Hersher told Haaretz that her synagogue in Sacramento, California, was firebombed by far-right terrorists when she was a child, and she was harassed after giving television interviews. She will discuss the importance of fighting back against white supremacy. Another speaker will be Rabbi Jack Moline, a Conservative rabbi and director of the Interfaith Alliance, an organization representing hundreds of religious leaders from various faiths. 

Talking to the police chiefs

For the local police, the main challenge will be the counterprotests by far-left groups such as Antifa, which could lead to violent confrontations with the far-rightists. 

Halber, the head of the local Jewish Community Relations Council, told Haaretz he trusts the police to handle the events. "Washington is a city where you have demonstrations every other day," he said. "This is obviously a more complicated one, but I trust the police here to deal with it wisely and responsibly."

He added that while some members of the local Jewish community were concerned about security, "we are in touch with the police chiefs in Washington, Maryland and Virginia," though he declined to give details. 

"From my point of view, if these Nazis and white supremacists are coming to Washington thinking they will change anyone's mind or make people more open to their twisted ideas, they should prepare for failure," Halber said. "They are going to be disappointed. People here, like in most of the United States, totally reject their message of hate. They have already lost this battle."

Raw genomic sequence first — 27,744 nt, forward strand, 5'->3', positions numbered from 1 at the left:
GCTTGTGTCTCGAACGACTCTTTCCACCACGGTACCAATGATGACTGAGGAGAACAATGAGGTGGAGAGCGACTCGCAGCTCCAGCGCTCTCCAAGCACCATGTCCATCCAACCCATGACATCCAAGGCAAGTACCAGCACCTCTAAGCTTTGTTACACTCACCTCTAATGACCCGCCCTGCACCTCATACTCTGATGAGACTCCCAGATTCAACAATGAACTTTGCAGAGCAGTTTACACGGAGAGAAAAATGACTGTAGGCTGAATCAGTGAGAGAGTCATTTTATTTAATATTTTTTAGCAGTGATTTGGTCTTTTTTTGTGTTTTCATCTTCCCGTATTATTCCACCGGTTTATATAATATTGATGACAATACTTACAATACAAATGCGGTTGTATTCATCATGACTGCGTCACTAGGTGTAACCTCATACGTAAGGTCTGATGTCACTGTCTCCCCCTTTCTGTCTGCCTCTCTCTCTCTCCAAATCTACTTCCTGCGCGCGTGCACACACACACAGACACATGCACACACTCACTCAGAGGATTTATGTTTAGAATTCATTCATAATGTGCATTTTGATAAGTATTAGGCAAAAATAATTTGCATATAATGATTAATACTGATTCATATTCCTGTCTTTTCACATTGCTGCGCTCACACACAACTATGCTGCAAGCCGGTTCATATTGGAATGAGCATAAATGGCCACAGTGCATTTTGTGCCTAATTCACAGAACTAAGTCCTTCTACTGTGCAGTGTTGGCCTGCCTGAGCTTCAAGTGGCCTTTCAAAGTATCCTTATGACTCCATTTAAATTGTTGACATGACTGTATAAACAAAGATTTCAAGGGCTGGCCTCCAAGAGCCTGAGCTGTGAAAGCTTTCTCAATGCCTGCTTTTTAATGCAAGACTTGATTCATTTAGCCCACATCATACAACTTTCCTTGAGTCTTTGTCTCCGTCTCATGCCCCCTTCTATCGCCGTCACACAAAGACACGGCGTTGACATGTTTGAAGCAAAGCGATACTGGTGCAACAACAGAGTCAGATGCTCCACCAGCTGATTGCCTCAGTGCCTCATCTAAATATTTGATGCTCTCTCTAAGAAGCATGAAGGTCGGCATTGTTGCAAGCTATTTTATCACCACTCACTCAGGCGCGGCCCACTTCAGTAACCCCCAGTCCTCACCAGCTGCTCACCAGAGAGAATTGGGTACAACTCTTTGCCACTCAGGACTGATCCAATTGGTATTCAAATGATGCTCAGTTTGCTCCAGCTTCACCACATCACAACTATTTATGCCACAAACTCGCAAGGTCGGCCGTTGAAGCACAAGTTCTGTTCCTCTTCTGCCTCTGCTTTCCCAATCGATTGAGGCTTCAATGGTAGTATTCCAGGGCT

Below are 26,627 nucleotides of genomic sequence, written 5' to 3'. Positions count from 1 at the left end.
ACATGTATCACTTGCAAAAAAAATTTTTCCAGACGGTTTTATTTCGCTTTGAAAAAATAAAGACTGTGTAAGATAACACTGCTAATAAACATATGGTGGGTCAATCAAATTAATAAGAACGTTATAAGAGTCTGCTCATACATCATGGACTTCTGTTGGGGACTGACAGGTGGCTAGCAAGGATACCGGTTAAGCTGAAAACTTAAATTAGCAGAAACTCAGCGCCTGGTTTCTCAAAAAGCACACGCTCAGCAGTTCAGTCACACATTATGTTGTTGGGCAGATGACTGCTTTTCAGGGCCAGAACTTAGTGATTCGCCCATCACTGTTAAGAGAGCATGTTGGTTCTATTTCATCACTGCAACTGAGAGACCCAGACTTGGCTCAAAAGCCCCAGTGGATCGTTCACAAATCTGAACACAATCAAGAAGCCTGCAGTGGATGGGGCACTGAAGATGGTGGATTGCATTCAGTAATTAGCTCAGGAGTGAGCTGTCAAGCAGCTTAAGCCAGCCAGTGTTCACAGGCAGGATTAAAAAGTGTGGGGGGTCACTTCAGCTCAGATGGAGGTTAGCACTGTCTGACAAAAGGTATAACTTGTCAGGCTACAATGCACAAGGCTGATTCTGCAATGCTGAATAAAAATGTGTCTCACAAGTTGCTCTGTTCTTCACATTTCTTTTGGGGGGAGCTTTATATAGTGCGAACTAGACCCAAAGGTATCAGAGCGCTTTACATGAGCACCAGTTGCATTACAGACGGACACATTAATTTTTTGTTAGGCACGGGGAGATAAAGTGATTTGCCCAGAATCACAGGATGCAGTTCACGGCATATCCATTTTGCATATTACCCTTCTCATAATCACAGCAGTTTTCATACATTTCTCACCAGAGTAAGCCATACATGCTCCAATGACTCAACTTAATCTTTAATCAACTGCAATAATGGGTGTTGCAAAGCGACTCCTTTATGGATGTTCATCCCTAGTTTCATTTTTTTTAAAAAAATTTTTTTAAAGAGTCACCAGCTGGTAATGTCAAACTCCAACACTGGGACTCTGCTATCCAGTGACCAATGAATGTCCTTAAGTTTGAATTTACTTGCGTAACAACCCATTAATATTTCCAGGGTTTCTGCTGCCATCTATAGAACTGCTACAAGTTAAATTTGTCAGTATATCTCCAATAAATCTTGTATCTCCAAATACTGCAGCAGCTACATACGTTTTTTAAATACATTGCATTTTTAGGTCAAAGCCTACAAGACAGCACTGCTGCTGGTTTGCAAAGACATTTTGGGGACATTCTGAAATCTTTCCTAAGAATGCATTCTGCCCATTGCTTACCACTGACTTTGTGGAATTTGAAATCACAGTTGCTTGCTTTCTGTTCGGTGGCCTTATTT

In Charlottesville, events commemorating last year's violence will take place in the downtown area as well as on the campus of the University of Virginia. The local Jewish community, which consists of around 300 families, will also address the anniversary during this weekend's Shabbat services.

Rabbi Tom Gutherz, who leads the local Beth Israel congregation, wrote a letter to the community this week in which he expressed the hope that "the desire for righteousness can carry our Charlottesville community and our nation into a better land."

He added: "I want to believe that the end result of last year’s violence and hatred will be a powerful awakening in the Jewish community  – that it will galvanize us to carry our share of the burden in dismantling the racial injustices we see in our education, police and criminal justice systems, culture, and neighborhoods."

Last year, Gutherz told Haaretz that his synagogue had to hire security guards, something it had never done before. This year, police in Charlottesville, despite not providing a permit for the far-rightists, are placing the downtown area, including the synagogue area, under extra supervision in case lone extremists try to carry out  violence. 

USA Today reported that the police will monitor all pedestrian traffic around a defined area in downtown Charlottesville and will not allow the presence of knives, air rifles, skateboards and similar items. Virginia Governor Ralph Northam, a Democrat, has declared a state of emergency to let the police ensure security in the area.